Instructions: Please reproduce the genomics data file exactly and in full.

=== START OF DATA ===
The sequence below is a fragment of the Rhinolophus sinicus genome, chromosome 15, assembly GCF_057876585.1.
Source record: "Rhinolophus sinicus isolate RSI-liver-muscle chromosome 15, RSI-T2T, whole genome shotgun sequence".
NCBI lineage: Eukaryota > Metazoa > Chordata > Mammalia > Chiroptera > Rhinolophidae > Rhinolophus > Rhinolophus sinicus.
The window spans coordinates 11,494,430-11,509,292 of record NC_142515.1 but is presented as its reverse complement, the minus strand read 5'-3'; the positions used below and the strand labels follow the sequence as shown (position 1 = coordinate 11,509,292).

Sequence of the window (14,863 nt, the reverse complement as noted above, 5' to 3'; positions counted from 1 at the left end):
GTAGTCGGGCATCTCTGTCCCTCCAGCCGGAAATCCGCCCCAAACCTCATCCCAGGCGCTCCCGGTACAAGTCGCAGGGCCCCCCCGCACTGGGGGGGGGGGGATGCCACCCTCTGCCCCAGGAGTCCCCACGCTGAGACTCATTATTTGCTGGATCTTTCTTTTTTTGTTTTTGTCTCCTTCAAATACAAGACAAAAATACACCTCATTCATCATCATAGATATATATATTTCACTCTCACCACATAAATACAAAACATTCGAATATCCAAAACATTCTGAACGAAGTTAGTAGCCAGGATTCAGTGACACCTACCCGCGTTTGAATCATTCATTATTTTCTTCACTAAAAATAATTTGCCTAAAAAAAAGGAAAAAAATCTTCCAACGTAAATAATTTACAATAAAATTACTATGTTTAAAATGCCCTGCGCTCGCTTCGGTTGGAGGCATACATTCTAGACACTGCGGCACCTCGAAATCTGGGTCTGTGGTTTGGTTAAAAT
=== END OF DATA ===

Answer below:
The sequence below is a fragment of the Rhinolophus sinicus genome, chromosome 15, assembly GCF_057876585.1.
Source record: "Rhinolophus sinicus isolate RSI-liver-muscle chromosome 15, RSI-T2T, whole genome shotgun sequence".
NCBI lineage: Eukaryota > Metazoa > Chordata > Mammalia > Chiroptera > Rhinolophidae > Rhinolophus > Rhinolophus sinicus.
The window spans coordinates 11,494,430-11,509,292 of record NC_142515.1 but is presented as its reverse complement, the minus strand read 5'-3'; the positions used below and the strand labels follow the sequence as shown (position 1 = coordinate 11,509,292).

Sequence of the window (14,863 nt, the reverse complement as noted above, 5' to 3'; positions counted from 1 at the left end):
GTAGTCGGGCATCTCTGTCCCTCCAGCCGGAAATCCGCCCCAAACCTCATCCCAGGCGCTCCCGGTACAAGTCGCAGGGCCCCCCCGCACTGGGGGGGGGGGGATGCCACCCTCTGCCCCAGGAGTCCCCACGCTGAGACTCATTATTTGCTGGATCTTTCTTTTTTTGTTTTTGTCTCCTTCAAATACAAGACAAAAATACACCTCATTCATCATCATAGATATATATATTTCACTCTCACCACATAAATACAAAACATTCGAATATCCAAAACATTCTGAACGAAGTTAGTAGCCAGGATTCAGTGACACCTACCCGCGTTTGAATCATTCATTATTTTCTTCACTAAAAATAATTTGCCTAAAAAAAAGGAAAAAAATCTTCCAACGTAAATAATTTACAATAAAATTACTATGTTTAAAATGCCCTGCGCTCGCTTCGGTTGGAGGCATACATTCTAGACACTGCGGCACCTCGAAATCTGGGTCTGTGGTTTGGTTAAAAT